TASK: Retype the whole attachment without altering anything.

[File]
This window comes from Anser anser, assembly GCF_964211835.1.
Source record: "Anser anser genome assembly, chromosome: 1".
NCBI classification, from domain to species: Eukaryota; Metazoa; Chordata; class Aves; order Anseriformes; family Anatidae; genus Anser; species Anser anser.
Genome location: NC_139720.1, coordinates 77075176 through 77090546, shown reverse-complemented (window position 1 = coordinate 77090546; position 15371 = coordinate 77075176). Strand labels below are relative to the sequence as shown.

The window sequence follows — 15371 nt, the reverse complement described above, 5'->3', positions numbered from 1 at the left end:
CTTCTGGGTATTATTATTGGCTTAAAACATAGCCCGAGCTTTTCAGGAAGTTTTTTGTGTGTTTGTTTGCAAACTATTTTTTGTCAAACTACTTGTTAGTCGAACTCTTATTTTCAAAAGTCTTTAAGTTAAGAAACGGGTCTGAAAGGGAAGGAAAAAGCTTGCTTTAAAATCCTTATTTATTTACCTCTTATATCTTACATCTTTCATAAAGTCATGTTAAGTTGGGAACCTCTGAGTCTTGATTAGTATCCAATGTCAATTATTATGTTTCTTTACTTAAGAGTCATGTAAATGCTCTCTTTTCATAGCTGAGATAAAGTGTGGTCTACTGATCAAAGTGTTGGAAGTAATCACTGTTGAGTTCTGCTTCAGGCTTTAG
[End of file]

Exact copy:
This window comes from Anser anser, assembly GCF_964211835.1.
Source record: "Anser anser genome assembly, chromosome: 1".
NCBI classification, from domain to species: Eukaryota; Metazoa; Chordata; class Aves; order Anseriformes; family Anatidae; genus Anser; species Anser anser.
Genome location: NC_139720.1, coordinates 77075176 through 77090546, shown reverse-complemented (window position 1 = coordinate 77090546; position 15371 = coordinate 77075176). Strand labels below are relative to the sequence as shown.

The window sequence follows — 15371 nt, the reverse complement described above, 5'->3', positions numbered from 1 at the left end:
CTTCTGGGTATTATTATTGGCTTAAAACATAGCCCGAGCTTTTCAGGAAGTTTTTTGTGTGTTTGTTTGCAAACTATTTTTTGTCAAACTACTTGTTAGTCGAACTCTTATTTTCAAAAGTCTTTAAGTTAAGAAACGGGTCTGAAAGGGAAGGAAAAAGCTTGCTTTAAAATCCTTATTTATTTACCTCTTATATCTTACATCTTTCATAAAGTCATGTTAAGTTGGGAACCTCTGAGTCTTGATTAGTATCCAATGTCAATTATTATGTTTCTTTACTTAAGAGTCATGTAAATGCTCTCTTTTCATAGCTGAGATAAAGTGTGGTCTACTGATCAAAGTGTTGGAAGTAATCACTGTTGAGTTCTGCTTCAGGCTTTAG